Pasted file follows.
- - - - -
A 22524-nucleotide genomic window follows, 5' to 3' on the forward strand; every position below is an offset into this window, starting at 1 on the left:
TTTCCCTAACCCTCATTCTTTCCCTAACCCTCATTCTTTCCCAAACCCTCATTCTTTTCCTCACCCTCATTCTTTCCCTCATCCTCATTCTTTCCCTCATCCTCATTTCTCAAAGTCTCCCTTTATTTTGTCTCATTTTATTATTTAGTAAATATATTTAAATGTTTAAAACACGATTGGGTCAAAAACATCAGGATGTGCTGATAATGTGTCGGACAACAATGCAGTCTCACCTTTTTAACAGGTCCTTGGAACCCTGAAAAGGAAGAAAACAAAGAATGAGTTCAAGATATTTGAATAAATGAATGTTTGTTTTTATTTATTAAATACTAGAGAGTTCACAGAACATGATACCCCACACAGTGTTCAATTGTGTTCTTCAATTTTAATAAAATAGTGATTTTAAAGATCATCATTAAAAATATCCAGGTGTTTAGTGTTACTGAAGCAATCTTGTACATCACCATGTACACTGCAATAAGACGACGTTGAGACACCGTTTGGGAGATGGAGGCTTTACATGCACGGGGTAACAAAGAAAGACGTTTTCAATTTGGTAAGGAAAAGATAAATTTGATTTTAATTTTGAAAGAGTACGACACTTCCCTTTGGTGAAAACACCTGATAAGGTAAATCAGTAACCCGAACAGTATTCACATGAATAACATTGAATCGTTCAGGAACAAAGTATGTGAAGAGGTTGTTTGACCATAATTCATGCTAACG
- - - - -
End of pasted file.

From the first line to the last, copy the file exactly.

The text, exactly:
A 22524-nucleotide genomic window follows, 5' to 3' on the forward strand; every position below is an offset into this window, starting at 1 on the left:
TTTCCCTAACCCTCATTCTTTCCCTAACCCTCATTCTTTCCCAAACCCTCATTCTTTTCCTCACCCTCATTCTTTCCCTCATCCTCATTCTTTCCCTCATCCTCATTTCTCAAAGTCTCCCTTTATTTTGTCTCATTTTATTATTTAGTAAATATATTTAAATGTTTAAAACACGATTGGGTCAAAAACATCAGGATGTGCTGATAATGTGTCGGACAACAATGCAGTCTCACCTTTTTAACAGGTCCTTGGAACCCTGAAAAGGAAGAAAACAAAGAATGAGTTCAAGATATTTGAATAAATGAATGTTTGTTTTTATTTATTAAATACTAGAGAGTTCACAGAACATGATACCCCACACAGTGTTCAATTGTGTTCTTCAATTTTAATAAAATAGTGATTTTAAAGATCATCATTAAAAATATCCAGGTGTTTAGTGTTACTGAAGCAATCTTGTACATCACCATGTACACTGCAATAAGACGACGTTGAGACACCGTTTGGGAGATGGAGGCTTTACATGCACGGGGTAACAAAGAAAGACGTTTTCAATTTGGTAAGGAAAAGATAAATTTGATTTTAATTTTGAAAGAGTACGACACTTCCCTTTGGTGAAAACACCTGATAAGGTAAATCAGTAACCCGAACAGTATTCACATGAATAACATTGAATCGTTCAGGAACAAAGTATGTGAAGAGGTTGTTTGACCATAATTCATGCTAACG